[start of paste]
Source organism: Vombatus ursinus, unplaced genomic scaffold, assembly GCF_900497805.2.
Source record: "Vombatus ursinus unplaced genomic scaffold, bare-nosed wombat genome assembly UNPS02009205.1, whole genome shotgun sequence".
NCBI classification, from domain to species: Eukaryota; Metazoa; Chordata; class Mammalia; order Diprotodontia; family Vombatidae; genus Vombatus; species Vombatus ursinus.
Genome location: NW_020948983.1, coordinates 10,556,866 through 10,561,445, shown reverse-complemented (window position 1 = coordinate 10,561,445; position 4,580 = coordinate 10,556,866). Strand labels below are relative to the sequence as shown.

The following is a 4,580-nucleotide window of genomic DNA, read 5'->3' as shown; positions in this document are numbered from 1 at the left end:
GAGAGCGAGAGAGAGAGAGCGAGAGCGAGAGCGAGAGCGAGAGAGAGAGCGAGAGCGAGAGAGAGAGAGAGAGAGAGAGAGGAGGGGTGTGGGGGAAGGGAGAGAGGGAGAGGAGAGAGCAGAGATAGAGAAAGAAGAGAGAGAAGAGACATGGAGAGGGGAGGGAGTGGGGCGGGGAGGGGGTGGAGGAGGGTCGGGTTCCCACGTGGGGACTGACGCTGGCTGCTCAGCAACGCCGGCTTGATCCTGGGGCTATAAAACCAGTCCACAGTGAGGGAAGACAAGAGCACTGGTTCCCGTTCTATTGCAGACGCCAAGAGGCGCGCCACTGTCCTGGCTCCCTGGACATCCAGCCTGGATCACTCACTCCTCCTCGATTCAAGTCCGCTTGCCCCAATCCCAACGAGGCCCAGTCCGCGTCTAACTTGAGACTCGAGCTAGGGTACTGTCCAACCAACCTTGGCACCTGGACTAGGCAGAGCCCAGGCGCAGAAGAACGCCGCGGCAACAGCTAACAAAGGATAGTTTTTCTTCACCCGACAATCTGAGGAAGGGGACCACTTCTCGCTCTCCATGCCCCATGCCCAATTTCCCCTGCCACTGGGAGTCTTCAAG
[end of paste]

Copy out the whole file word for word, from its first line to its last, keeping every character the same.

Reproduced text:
Source organism: Vombatus ursinus, unplaced genomic scaffold, assembly GCF_900497805.2.
Source record: "Vombatus ursinus unplaced genomic scaffold, bare-nosed wombat genome assembly UNPS02009205.1, whole genome shotgun sequence".
NCBI classification, from domain to species: Eukaryota; Metazoa; Chordata; class Mammalia; order Diprotodontia; family Vombatidae; genus Vombatus; species Vombatus ursinus.
Genome location: NW_020948983.1, coordinates 10,556,866 through 10,561,445, shown reverse-complemented (window position 1 = coordinate 10,561,445; position 4,580 = coordinate 10,556,866). Strand labels below are relative to the sequence as shown.

The following is a 4,580-nucleotide window of genomic DNA, read 5'->3' as shown; positions in this document are numbered from 1 at the left end:
GAGAGCGAGAGAGAGAGAGCGAGAGCGAGAGCGAGAGCGAGAGAGAGAGCGAGAGCGAGAGAGAGAGAGAGAGAGAGAGAGGAGGGGTGTGGGGGAAGGGAGAGAGGGAGAGGAGAGAGCAGAGATAGAGAAAGAAGAGAGAGAAGAGACATGGAGAGGGGAGGGAGTGGGGCGGGGAGGGGGTGGAGGAGGGTCGGGTTCCCACGTGGGGACTGACGCTGGCTGCTCAGCAACGCCGGCTTGATCCTGGGGCTATAAAACCAGTCCACAGTGAGGGAAGACAAGAGCACTGGTTCCCGTTCTATTGCAGACGCCAAGAGGCGCGCCACTGTCCTGGCTCCCTGGACATCCAGCCTGGATCACTCACTCCTCCTCGATTCAAGTCCGCTTGCCCCAATCCCAACGAGGCCCAGTCCGCGTCTAACTTGAGACTCGAGCTAGGGTACTGTCCAACCAACCTTGGCACCTGGACTAGGCAGAGCCCAGGCGCAGAAGAACGCCGCGGCAACAGCTAACAAAGGATAGTTTTTCTTCACCCGACAATCTGAGGAAGGGGACCACTTCTCGCTCTCCATGCCCCATGCCCAATTTCCCCTGCCACTGGGAGTCTTCAAG